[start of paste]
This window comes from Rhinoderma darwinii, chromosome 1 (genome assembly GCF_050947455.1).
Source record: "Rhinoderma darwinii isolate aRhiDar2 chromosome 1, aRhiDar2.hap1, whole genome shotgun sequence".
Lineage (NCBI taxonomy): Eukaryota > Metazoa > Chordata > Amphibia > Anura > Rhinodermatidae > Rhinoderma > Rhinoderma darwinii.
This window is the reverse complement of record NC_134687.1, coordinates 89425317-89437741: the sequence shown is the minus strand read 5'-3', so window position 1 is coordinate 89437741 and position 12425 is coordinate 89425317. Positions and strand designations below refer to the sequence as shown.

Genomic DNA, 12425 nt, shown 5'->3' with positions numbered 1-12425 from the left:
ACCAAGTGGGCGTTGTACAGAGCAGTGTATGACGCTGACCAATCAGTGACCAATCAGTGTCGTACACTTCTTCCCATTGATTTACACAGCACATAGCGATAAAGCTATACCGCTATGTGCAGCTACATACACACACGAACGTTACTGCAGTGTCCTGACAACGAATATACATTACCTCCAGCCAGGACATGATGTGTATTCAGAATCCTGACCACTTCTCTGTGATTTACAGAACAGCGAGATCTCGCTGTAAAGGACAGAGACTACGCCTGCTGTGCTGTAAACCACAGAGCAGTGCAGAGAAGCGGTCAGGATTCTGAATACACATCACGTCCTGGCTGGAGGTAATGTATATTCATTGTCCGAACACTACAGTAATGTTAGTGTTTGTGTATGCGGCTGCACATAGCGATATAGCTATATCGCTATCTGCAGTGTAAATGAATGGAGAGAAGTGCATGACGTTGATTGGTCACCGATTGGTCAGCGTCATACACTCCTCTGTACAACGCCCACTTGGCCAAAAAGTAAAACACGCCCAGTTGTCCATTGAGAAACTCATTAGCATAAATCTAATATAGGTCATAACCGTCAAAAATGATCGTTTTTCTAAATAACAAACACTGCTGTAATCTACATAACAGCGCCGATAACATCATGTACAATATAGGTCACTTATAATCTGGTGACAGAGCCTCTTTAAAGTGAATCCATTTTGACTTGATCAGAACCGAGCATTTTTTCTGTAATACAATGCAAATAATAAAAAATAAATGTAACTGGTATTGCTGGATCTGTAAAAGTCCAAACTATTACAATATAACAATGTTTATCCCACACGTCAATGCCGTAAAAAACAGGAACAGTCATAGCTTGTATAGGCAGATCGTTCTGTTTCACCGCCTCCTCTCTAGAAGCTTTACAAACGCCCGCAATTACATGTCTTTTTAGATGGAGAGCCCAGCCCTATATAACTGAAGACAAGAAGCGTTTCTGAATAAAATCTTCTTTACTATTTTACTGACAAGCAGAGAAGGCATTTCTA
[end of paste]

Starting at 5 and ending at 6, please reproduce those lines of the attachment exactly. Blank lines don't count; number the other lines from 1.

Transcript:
Genomic DNA, 12425 nt, shown 5'->3' with positions numbered 1-12425 from the left:
ACCAAGTGGGCGTTGTACAGAGCAGTGTATGACGCTGACCAATCAGTGACCAATCAGTGTCGTACACTTCTTCCCATTGATTTACACAGCACATAGCGATAAAGCTATACCGCTATGTGCAGCTACATACACACACGAACGTTACTGCAGTGTCCTGACAACGAATATACATTACCTCCAGCCAGGACATGATGTGTATTCAGAATCCTGACCACTTCTCTGTGATTTACAGAACAGCGAGATCTCGCTGTAAAGGACAGAGACTACGCCTGCTGTGCTGTAAACCACAGAGCAGTGCAGAGAAGCGGTCAGGATTCTGAATACACATCACGTCCTGGCTGGAGGTAATGTATATTCATTGTCCGAACACTACAGTAATGTTAGTGTTTGTGTATGCGGCTGCACATAGCGATATAGCTATATCGCTATCTGCAGTGTAAATGAATGGAGAGAAGTGCATGACGTTGATTGGTCACCGATTGGTCAGCGTCATACACTCCTCTGTACAACGCCCACTTGGCCAAAAAGTAAAACACGCCCAGTTGTCCATTGAGAAACTCATTAGCATAAATCTAATATAGGTCATAACCGTCAAAAATGATCGTTTTTCTAAATAACAAACACTGCTGTAATCTACATAACAGCGCCGATAACATCATGTACAATATAGGTCACTTATAATCTGGTGACAGAGCCTCTTTAAAGTGAATCCATTTTGACTTGATCAGAACCGAGCATTTTTTCTGTAATACAATGCAAATAATAAAAAATAAATGTAACTGGTATTGCTGGATCTGTAAAAGTCCAAACTATTACAATATAACAATGTTTATCCCACACGTCAATGCCGTAAAAAACAGGAACAGTCATAGCTTGTATAGGCAGATCGTTCTGTTTCACCGCCTCCTCTCTAGAAGCTTTACAAACGCCCGCAATTACATGTCTTTTTAGATGGAGAGCCCAGCCCTATATAACTGAAGACAAGAAGCGTTTCTGAATAAAATCTTCTTTACTATTTTACTGACAAGCAGAGAAGGCATTTCTA